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Title: Cattle transport network predicts endemic and epidemic foot-and-mouth disease risk on farms in Turkey
The structure of contact networks affects the likelihood of disease spread at the population scale and the risk of infection at any given node. Though this has been well characterized for both theoretical and empirical networks for the spread of epidemics on completely susceptible networks, the long-term impact of network structure on risk of infection with an endemic pathogen, where nodes can be infected more than once, has been less well characterized. Here, we analyze detailed records of the transportation of cattle among farms in Turkey to characterize the global and local attributes of the directed—weighted shipments network between 2007-2012. We then study the correlations between network properties and the likelihood of infection with, or exposure to, foot-and-mouth disease (FMD) over the same time period using recorded outbreaks. The shipments network shows a complex combination of features (local and global) that have not been previously reported in other networks of shipments; i.e. small-worldness, scale-freeness, modular structure, among others. We find that nodes that were either infected or at high risk of infection with FMD (within one link from an infected farm) had disproportionately higher degree, were more central (eigenvector centrality and coreness), and were more likely to be net recipients of shipments compared to those that were always more than 2 links away from an infected farm. High in-degree (i.e. many shipments received) was the best univariate predictor of infection. Low in-coreness (i.e. peripheral nodes) was the best univariate predictor of nodes always more than 2 links away from an infected farm. These results are robust across the three different serotypes of FMD observed in Turkey and during periods of low-endemic prevalence and high-prevalence outbreaks.  more » « less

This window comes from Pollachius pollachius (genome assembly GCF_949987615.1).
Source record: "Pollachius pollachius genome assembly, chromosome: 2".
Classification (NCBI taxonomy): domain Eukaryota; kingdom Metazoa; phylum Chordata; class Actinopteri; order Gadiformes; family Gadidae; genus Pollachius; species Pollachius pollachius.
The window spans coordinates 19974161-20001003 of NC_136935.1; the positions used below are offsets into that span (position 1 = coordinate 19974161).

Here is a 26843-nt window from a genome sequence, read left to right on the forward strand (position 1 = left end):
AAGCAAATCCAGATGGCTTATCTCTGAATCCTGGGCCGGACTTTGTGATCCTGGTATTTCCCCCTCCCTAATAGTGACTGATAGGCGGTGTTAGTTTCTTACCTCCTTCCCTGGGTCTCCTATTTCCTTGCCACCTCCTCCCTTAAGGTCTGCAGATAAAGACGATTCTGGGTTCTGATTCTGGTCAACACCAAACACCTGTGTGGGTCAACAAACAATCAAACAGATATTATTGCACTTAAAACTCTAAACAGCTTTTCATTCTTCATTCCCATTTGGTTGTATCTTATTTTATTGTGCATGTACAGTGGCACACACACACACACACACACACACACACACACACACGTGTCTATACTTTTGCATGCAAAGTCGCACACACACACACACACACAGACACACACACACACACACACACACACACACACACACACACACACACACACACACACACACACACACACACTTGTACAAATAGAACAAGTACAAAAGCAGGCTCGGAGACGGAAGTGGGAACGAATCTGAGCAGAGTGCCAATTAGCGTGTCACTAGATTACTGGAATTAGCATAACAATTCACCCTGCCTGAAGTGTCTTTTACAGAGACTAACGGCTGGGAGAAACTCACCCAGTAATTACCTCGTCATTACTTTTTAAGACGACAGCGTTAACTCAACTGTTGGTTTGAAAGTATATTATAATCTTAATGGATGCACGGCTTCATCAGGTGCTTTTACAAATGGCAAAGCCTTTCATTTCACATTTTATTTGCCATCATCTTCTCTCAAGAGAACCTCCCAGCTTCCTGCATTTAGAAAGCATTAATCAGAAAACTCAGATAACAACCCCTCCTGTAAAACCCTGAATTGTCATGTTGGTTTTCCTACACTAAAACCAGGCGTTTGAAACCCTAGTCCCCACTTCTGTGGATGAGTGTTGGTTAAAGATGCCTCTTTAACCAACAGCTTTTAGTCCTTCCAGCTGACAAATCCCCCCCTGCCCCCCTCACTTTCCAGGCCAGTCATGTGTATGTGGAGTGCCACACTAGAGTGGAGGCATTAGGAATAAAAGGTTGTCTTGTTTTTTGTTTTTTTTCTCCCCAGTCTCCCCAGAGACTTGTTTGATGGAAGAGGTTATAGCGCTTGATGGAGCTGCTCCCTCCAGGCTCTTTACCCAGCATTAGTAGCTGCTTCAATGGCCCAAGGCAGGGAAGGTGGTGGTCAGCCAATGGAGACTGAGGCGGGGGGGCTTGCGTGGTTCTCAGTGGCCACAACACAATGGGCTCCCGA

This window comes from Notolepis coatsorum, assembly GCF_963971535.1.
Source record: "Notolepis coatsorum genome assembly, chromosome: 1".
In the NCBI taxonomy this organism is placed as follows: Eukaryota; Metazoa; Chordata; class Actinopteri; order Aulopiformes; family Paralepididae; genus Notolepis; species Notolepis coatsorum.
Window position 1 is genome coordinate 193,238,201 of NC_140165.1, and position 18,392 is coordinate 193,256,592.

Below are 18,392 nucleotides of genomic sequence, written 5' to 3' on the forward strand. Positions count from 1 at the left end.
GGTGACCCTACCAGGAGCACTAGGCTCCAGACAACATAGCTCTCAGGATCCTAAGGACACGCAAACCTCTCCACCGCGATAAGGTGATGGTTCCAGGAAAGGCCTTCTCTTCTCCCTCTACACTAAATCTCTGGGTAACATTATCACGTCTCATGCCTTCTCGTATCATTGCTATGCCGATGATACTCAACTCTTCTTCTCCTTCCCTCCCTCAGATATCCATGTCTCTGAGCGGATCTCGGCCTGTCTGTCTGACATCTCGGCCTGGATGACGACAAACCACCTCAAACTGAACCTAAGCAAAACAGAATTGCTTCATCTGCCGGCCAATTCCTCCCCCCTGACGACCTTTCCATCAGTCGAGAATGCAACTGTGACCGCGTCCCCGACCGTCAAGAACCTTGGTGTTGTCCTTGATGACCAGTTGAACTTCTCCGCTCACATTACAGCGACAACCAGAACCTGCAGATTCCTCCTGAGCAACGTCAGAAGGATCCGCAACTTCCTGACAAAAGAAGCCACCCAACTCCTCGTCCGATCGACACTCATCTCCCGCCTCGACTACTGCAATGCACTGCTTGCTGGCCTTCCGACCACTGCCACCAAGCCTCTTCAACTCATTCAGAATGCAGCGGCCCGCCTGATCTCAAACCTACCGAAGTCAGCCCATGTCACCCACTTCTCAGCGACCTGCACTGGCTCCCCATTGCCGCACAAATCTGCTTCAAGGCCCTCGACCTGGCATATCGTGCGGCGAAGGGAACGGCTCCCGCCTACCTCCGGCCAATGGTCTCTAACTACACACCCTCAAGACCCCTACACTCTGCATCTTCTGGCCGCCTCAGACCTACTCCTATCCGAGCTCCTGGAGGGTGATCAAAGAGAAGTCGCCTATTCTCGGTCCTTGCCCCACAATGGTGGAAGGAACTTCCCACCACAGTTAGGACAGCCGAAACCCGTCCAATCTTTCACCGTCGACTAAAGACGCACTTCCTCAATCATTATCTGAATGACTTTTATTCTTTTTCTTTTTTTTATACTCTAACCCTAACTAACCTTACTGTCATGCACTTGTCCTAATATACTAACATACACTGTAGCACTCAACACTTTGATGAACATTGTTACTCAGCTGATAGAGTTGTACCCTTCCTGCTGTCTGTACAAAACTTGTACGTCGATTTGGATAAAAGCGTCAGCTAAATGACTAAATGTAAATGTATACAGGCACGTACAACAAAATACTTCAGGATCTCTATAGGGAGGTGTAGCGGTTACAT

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; ; ;
Hill, Alison L.
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PLOS Computational Biology
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Medium: X
Sponsoring Org:
National Science Foundation
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